The cost of car insurance has fallen by almost a quarter from record highs two years ago, new research has found.
Millions of drivers are benefitting from the cheaper premiums that have resulted from a number of factors.
Benefits of pay-as-you-drive
These include greater take-up of pay-as-you-drive telematics insurance policies, as well as reduced costs associated with personal-injury claims and new rules on prices for men and women’s policies.
The Confused.com/Towers Watson Car Insurance Price Index shows that the average comprehensive premium between July and September this year was £652.
This is 24 per cent lower than the peak of £858 recorded in June 2011.
Contrast with inflation rate
The index looked at more than 4 million quotes to see what prices drivers were getting when shopping around for cover between July and September this year.
Motor premiums have dropped 14 per cent in the past 12 months alone, the figures showed.
By way of contrast, over the past two years prices in the UK economy as measured by the Consumer Prices Index have risen by about 6 per cent.
Currently, the CPI is running at 2.7 per cent a year, according to the most recent official statistics.
Winners and losers
Some groups of motorists have fared considerably better than others, however, when it comes to price changes.
Those aged between 40 and 60 have seen typical premiums fall by more than 15 per cent in the last year, for example.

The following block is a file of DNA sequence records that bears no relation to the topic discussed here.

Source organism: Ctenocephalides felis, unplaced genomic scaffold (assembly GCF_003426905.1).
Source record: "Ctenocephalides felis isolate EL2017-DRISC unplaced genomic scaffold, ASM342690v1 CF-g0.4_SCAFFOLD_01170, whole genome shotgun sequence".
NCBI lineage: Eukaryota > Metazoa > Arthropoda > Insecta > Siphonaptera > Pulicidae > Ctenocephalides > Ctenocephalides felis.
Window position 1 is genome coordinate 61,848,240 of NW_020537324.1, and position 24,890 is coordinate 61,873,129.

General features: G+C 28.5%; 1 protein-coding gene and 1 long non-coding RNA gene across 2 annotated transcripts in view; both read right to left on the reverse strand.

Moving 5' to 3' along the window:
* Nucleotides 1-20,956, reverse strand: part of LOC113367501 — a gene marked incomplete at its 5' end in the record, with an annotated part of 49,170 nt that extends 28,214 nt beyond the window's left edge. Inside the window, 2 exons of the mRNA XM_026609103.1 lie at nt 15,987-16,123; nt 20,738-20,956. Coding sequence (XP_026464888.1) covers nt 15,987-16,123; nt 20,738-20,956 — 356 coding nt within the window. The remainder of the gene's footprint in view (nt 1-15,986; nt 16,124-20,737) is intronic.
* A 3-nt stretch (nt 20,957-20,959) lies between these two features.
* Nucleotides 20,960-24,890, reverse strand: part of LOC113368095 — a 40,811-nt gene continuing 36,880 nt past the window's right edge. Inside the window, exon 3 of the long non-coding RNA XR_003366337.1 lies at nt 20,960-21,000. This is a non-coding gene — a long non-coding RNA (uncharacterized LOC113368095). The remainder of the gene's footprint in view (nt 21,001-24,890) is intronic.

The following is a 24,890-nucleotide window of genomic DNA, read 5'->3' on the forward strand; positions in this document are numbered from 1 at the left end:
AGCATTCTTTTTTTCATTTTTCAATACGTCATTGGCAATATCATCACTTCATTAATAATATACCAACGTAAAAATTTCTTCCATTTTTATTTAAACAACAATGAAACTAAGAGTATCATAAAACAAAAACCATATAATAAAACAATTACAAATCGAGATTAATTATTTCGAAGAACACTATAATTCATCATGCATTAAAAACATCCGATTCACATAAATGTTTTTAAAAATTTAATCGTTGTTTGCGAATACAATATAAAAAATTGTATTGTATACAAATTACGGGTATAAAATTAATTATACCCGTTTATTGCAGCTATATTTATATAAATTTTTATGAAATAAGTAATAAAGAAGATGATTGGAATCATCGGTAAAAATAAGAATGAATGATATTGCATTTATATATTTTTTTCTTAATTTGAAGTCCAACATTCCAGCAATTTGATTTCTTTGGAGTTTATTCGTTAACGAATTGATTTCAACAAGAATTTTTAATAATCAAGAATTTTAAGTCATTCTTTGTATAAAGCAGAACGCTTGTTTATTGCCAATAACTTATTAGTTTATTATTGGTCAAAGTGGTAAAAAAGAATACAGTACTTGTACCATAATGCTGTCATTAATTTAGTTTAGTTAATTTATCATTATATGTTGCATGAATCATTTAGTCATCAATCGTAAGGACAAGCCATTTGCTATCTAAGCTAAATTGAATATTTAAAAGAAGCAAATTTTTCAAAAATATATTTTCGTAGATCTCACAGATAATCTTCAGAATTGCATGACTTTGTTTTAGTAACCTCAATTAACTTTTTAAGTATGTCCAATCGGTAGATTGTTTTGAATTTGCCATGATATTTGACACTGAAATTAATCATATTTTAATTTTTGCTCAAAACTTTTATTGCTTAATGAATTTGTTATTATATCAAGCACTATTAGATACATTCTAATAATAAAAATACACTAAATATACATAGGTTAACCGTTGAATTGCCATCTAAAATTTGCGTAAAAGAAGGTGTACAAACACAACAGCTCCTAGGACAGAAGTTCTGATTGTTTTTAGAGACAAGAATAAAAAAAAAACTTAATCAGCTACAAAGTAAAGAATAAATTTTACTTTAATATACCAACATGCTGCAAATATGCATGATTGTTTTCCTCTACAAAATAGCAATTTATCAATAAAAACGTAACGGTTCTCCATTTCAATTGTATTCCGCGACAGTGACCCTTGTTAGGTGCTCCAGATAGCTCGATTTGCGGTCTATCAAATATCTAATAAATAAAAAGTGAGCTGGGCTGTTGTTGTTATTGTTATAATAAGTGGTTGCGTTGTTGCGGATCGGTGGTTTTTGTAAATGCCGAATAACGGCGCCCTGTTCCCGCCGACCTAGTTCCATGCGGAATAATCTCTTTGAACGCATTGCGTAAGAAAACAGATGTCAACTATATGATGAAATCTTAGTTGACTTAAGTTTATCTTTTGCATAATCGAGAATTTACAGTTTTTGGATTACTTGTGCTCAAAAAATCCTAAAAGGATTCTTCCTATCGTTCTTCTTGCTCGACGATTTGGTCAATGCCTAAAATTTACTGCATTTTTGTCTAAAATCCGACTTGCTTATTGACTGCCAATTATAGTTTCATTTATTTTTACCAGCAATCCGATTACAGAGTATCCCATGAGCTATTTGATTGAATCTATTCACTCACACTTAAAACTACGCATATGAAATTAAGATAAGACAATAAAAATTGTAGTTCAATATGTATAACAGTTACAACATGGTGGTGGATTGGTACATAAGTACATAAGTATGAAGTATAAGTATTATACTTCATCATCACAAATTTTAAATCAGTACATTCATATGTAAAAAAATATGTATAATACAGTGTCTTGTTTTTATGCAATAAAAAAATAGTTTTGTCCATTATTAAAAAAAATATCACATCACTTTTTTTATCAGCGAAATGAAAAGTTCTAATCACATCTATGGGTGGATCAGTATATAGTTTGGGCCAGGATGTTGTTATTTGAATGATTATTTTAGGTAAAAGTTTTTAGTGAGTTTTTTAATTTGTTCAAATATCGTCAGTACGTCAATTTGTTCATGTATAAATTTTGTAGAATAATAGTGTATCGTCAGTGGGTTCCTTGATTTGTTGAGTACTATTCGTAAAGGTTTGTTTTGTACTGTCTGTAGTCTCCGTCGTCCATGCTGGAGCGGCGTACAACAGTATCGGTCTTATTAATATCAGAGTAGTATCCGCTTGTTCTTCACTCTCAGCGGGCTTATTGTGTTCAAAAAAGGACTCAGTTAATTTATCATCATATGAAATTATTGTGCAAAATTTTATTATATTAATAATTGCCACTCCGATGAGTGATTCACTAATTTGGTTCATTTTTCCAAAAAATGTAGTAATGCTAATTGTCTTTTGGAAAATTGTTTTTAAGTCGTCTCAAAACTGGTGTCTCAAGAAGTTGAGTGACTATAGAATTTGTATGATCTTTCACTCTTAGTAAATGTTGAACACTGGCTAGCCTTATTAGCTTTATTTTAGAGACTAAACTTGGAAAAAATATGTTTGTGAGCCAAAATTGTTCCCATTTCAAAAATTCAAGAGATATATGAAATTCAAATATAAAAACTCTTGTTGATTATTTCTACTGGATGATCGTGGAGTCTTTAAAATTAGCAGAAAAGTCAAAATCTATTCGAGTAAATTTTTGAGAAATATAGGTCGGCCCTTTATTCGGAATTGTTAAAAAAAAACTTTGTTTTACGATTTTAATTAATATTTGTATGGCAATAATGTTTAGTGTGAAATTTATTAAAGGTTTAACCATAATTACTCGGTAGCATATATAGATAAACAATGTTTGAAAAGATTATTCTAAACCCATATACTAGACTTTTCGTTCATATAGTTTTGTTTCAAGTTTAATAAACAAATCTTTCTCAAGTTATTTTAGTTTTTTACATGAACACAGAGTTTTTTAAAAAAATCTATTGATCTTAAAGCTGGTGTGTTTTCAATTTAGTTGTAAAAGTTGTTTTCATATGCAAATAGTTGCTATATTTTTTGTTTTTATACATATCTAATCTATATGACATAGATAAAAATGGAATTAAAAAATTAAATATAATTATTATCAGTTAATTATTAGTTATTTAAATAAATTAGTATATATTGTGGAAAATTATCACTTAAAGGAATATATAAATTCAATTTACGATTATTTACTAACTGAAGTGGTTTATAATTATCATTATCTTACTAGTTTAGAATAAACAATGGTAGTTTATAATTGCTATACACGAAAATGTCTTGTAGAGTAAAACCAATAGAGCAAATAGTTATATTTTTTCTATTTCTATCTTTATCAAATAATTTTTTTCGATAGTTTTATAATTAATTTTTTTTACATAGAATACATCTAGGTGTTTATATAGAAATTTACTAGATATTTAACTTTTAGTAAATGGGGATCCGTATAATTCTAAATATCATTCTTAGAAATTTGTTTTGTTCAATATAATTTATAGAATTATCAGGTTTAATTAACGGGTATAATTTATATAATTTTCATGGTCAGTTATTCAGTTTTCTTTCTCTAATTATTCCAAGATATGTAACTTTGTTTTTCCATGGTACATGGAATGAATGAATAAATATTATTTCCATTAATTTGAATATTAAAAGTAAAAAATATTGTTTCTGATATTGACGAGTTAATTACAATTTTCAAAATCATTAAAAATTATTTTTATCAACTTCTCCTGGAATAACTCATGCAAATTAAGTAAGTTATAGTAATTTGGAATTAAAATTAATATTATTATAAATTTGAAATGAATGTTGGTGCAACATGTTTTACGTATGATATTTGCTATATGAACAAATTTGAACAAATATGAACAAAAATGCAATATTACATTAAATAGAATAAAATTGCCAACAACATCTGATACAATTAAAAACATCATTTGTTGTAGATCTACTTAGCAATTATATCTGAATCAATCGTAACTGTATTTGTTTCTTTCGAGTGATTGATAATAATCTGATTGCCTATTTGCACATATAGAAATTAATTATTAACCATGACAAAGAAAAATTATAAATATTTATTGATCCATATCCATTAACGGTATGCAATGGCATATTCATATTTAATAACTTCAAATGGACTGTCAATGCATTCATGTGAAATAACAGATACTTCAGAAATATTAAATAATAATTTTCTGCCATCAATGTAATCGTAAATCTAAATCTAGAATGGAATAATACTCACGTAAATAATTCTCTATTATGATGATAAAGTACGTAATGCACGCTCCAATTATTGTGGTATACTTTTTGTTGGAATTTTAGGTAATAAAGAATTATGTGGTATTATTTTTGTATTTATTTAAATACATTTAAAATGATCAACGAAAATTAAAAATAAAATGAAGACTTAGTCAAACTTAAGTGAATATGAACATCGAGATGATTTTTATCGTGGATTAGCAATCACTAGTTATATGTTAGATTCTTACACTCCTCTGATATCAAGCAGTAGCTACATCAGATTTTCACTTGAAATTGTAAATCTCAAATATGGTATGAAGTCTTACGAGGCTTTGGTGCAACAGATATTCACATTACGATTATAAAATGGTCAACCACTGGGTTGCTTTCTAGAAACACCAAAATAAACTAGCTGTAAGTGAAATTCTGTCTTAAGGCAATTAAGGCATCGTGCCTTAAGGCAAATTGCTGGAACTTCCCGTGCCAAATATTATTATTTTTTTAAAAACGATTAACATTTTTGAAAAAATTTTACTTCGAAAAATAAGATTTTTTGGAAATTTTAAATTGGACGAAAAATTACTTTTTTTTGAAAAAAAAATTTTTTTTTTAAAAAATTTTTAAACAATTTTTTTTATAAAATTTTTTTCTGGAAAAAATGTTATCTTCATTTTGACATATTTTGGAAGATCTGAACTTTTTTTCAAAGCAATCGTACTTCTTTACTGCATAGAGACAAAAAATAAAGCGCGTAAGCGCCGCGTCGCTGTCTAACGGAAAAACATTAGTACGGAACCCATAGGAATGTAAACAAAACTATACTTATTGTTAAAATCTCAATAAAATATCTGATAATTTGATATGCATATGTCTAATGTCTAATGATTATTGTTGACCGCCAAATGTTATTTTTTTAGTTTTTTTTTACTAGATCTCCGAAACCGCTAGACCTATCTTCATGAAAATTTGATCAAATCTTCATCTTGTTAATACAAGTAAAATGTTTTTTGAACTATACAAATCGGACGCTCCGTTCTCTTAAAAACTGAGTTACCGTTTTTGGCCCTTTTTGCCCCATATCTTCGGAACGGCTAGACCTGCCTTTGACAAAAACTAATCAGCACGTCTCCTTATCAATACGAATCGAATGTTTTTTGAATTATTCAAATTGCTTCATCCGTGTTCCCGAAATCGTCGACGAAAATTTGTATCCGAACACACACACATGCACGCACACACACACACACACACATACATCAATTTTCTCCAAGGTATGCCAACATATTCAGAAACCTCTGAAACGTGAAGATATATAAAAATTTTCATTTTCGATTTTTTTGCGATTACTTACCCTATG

And young men in Scotland now face costs lower than at the start of 2007.
But the picture for many women who have only recently passed their driving test is not so rosy.
Young women face price hikes
Those aged between 17 and 20 have in fact seen their premiums rise by just over 9 per cent since this time last year, while their male counterparts face costs almost 30 per cent lower.
This is largely due to the effect of new rules over setting insurance prices according to gender.
Since last December, it has been against the law for providers to charge men and women different rates because of their gender.
Men ‘more risky’
In the past, men – especially those under the age of 25 – have faced much higher premiums because statistics suggested they have been more likely to be involved in accidents and make claims.
But following intervention by the European Union, insurers are no longer allowed to reflect this with higher premiums.
As a result, the gap between male and female premiums has been narrowing over recent months, which means cheaper rates for men but higher prices for women.
Black box benefits
Young people have been increasingly opting for a type of car insurance called telematics.
This involves a black-box measuring device being installed in the vehicle, with premiums set according to how sensibly the policyholder drives.
This is thought to have played a part in falling premiums, as is a recent crackdown by the Ministry of Justice on the fees that are paid by insurers when dealing with personal-injury claims.
Gemma Stanbury, head of car insurance at Confused.com, said: "In the last three months we’ve seen a significant reduction in car insurance prices across the board, seeing premiums drop by an average of 13.9 per cent year-on-year.
"Falling car insurance premiums are welcome news for motorists who may well be feeling the pinch as a result of rising rates of inflation."
Stanbury added that drivers needed to be proactive to ensure they were feeling the full benefit of these premium falls.
This means checking which insurer offers the best rate.
She said: "We would recommend that motorists take advantage of these latest price drops, not just accept their renewal price."
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